Josie Brown's New Book

Josie Brown is tackling marriage in her newest release Secret Lives of Husbands and Wives (Downtown Press, June 1, 2010).

This is what Jackie Collins, yes the Jackie Collins, said about Secret Lives of Husbands and Wives. "Hollywood's got nothing on the cast of characters living in the bedroom community of Paradise Heights, who have the secrets, sex, money and scandal of an OK! Magazine cover story. Josie Brown is a skilled observer whose clever dialogue and feisty style make for truly entertaining reading."

Josie submitted herself to five questions about her new book, what she reads and her life as a writer.

1. What was your inspiration for Secret Lives of Husbands and Wives?
I live in a county (Marin County, in California) that has tremendous affluence. The stay-at-home moms are to a great extent well-heeled and well-toned, even more so than their nannies (LOL!). I thought it would be great to write a fish-out-of-water-story: not about a woman dropped into this Stepfordian "Ladies of the Flies" world, but a man: perhaps a Master-of-the-Universe type who is taken out of his element. In this case, after his wife deserts him, he has to survive in Suburbia. Of course, his trials and tribulations are seen through the eyes of my heroine.

2. Do you read as a writer or as a reader?
Ha! A bit of both! Surprisingly, what I read isn't necessarily what I write. I prefer the classics (Edith Wharton, Charles Dickens, Anthony Trollope, Theodore Dreiser) and of contemporary writers, I like strong stories about humanists, despite what might be considered written in a genre. My two best examples of this are Graham Greene, John LeCarre, adn Margaret Mitchel.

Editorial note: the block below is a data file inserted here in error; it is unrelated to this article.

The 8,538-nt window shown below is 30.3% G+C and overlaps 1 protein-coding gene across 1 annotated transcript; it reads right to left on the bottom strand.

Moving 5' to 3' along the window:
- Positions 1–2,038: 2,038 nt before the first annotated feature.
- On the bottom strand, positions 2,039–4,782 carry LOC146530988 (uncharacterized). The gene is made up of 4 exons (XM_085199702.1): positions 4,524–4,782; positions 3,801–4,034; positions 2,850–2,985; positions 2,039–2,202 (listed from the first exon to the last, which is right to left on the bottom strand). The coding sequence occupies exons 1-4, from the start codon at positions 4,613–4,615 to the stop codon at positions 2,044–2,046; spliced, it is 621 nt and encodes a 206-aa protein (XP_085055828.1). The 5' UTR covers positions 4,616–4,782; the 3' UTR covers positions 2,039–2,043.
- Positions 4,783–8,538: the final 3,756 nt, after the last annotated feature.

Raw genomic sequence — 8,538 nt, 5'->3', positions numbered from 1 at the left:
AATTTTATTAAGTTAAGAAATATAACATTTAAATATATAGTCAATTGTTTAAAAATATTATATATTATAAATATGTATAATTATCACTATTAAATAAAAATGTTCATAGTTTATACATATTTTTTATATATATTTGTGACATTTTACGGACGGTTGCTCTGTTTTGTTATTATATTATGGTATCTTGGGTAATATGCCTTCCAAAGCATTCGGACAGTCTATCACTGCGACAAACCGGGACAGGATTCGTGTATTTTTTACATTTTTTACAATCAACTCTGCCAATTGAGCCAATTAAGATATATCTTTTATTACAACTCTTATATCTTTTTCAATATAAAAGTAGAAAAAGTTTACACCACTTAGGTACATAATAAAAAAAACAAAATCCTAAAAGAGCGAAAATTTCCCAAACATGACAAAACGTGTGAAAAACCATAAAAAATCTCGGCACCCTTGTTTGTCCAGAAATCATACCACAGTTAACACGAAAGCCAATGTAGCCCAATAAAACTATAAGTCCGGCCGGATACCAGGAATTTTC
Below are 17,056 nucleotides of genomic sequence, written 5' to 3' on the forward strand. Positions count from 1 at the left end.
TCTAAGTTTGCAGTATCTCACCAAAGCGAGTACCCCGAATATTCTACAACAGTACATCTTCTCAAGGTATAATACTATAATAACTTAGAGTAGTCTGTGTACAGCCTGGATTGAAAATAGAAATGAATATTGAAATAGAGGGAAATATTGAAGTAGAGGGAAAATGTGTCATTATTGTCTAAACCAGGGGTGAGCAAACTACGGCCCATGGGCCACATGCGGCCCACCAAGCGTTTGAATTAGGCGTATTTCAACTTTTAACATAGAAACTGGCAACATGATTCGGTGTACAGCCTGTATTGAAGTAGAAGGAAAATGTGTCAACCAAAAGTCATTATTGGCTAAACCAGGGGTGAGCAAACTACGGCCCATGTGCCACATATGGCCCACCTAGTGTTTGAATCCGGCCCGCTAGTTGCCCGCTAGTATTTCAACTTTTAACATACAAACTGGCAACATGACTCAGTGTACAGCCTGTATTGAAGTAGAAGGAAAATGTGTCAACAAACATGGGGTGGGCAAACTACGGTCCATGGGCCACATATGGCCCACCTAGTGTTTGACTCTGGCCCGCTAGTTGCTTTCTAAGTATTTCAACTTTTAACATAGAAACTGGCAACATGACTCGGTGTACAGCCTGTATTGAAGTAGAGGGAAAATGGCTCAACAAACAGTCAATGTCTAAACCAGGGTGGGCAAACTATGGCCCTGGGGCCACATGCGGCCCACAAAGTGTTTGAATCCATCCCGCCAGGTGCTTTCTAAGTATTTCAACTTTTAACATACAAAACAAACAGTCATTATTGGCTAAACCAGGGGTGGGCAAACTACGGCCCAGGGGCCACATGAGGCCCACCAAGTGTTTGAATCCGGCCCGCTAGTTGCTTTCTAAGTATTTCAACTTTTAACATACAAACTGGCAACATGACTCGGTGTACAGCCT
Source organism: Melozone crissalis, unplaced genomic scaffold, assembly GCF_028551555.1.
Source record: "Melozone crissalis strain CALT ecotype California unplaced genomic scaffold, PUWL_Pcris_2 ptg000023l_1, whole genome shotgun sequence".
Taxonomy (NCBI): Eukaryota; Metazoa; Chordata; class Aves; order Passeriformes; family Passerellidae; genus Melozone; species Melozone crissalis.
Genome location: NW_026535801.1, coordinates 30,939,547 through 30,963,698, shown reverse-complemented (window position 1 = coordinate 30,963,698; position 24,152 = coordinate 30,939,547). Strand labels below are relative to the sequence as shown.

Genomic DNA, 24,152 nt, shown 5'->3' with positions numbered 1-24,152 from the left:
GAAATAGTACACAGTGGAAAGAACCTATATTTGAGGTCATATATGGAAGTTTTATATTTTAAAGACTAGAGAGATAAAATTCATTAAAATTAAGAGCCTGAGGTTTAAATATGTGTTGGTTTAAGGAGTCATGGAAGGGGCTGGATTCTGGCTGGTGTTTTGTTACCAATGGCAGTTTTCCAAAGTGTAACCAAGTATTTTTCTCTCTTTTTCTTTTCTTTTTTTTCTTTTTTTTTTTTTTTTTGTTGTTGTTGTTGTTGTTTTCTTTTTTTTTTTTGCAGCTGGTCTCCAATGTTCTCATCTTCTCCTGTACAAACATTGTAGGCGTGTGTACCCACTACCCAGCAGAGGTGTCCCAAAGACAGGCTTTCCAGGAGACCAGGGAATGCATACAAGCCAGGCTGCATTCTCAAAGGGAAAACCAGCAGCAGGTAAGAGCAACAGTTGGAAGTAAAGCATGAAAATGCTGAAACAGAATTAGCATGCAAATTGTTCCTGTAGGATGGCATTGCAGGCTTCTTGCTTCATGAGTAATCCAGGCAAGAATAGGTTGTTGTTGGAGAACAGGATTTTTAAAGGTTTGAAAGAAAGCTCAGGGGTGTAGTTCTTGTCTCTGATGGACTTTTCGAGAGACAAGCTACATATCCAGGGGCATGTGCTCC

3. What’s the worst and best parts about being a writer for you?
The worst part: I don't like the fact that authors have to be marketers as well. I have a leg up, in the fact that I spent fifteen years in advertising before sidling into journalism, and then into fiction. But it's still a full-time job, even if you've only got one book coming out a year. To top it off, the distribution channels are changing constantly (the demise of the indie bookstore, the precariousness of the chain bookstore, the growth of the ebook...). Sadly, publishing as an industry is not as promotion-minded as other industries. In many cases, it's playing catch-up, as opposed to leading reader--and its authors--into the fray. In an ideal world, each author contracted would be seen as a brand, and marketed as such. S/He would be assigned a marketing manager, who would know the demographics and psychographics of the primary reading audience backward and forward. There would be cross promotion between the author's books, and products mentioned in the books. The author would not have to build and maintain his/her own "platforms" either the real or virtual worlds.

We are moving in that direction, because technology is dictating it, as is the survival of the industry as a whole. In the meantime, we authors have to do -- and be- it all: creator and marketer.
The best part: When you get to focus on the writing, and the process is in sync so that the characters and plot flows out of you.

4. If you could have written any book that’s already been written, which would it be?
Gone with the Wind (Margaret Mitchell). It has EVERYTHING: Great characters, compelling story, spot-on research.

5. And, of course, what can readers expect from you next?
I have two works of fiction coming out in 2011: In the fall, you'll be able to get your hands on Extracurricular, a novel about a private school scandal precipitated by a family secret that goes back a generation.
I also have a novel coming out in April 2011 -- but because it hasn't been publicly announced yet, I can't give you the title. All I'll say is that it is funny and dark and about the choice women make in love, marriage, and family. Does that make you curious? I hope so...

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